• Procter & Gamble

    On track to meet its goal of 40 percent FSC-certified fiber in its tissue and towel products by 2015

  • Tetra Pak Inc.

    100 percent FSC-certified paper products used in its US and Canada offices

  • Williams-Sonoma, Inc.

    11 percent of the wood used in Williams-Sonoma, Inc.’s furniture in 2013 was FSC-certified and more than half that amount was recycled

What WWF Is Doing

WWF's GFTN program

Man marking timber which has been legally harvested by a company which participates in WWF's Global Forest Trade Network (GFTN) program in western Ghana.

Sharing Knowledge to Save Forests

WWF works with companies—and the companies work with each other—to develop responsible sourcing policies, analyze the forest origins of their products, identify and mitigate sourcing risks, eliminate unsustainable sources of wood, engage with suppliers, share best practices, and make good decisions that reduce their environmental footprint.

GFTN-NA participating companies also are focused on progressively increasing the volumes of Forest Stewardship Council (FSC)-certified and recycled material in their supply chains. The FSC—which WWF helped establish nearly 20 years ago—has the most rigorous forest management standards for environmental and social responsibility.

Launched in 2006, GFTN-NA is part of a global program spanning 27 countries. GFTN-NA includes 10 companies across several forest product sectors. All are contributing to healthy forests through the creation and implementation of comprehensive programs related to responsible sourcing of forestry products. They serve as a model for others in their sector and across the globe.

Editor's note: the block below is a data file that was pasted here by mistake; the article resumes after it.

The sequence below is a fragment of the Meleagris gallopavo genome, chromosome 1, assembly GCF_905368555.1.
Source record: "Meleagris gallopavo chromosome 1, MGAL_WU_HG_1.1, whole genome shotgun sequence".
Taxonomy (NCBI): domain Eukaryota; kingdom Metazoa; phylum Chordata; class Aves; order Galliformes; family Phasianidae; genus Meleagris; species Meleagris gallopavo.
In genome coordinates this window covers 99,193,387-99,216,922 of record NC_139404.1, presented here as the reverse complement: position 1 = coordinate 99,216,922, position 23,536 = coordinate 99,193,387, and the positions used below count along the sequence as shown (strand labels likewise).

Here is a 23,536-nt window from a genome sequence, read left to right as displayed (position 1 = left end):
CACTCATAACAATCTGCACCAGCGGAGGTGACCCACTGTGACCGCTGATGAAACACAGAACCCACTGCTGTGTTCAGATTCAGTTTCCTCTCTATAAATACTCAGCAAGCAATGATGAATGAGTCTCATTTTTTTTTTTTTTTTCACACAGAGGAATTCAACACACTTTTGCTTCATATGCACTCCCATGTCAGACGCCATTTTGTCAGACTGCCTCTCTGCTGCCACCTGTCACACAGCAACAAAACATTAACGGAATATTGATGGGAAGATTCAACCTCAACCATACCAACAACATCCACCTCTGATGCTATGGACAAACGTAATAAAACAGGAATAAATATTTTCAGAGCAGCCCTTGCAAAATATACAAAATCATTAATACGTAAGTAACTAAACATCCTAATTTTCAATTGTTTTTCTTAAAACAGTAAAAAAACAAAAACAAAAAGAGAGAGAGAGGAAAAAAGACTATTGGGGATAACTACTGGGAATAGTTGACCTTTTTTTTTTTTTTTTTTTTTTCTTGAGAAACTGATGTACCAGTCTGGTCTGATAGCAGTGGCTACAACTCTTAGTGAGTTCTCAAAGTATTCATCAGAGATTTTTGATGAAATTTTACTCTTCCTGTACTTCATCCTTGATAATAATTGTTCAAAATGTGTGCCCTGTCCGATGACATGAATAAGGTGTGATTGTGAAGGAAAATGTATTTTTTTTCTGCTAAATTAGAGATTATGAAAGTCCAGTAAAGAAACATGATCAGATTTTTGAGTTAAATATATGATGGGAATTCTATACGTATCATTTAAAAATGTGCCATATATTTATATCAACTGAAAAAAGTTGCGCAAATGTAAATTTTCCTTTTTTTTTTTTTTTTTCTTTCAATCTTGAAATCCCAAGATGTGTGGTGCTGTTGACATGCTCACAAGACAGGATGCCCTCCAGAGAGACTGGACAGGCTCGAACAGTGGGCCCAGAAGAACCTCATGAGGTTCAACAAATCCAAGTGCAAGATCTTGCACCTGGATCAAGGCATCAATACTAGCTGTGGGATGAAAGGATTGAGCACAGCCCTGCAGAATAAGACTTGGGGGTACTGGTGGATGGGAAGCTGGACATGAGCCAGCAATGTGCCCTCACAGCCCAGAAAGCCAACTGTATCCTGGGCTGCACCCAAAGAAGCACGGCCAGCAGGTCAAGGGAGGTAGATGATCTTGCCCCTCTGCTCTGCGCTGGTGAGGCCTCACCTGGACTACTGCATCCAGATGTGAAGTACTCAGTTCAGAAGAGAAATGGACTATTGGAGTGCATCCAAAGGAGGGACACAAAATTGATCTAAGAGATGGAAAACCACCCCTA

GFTN-NA participants are also active on the policy front. Most are advocates for the Lacey Act, created in 1900 and amended in 2008 to include the prohibition of illegal timber and timber products from entering the US market. GFTN-NA participants are working with WWF to ensure full implementation of the 2008 amendments. The amendments are inspiring companies to make smarter sourcing decisions and monitor their global timber supply chains to avoid any illegal timber.

Expanding Its Reach
A priority for GFTN-NA over the next few years is broadening its outreach beyond corporate audiences. For example, GFTN-NA has shared its responsible sourcing guidance with the National Wood Flooring Association and is introducing the association’s members to GFTN companies from tropical regions. And GFTN-NA is deepening its relationships with other NGOs that are focused on responsible sourcing issues. It also works with local and federal governments, as well as universities and institutional purchasers, who recognize the role they can play in driving responsible forestry through their procurement decisions. And the network is reaching out to more consumers to raise awareness about the power of their purse to influence responsible forestry.

It is only through cooperation that we can protect the world’s forests. To learn more about GFTN-NA, contact us at gftn-na@wwfus.org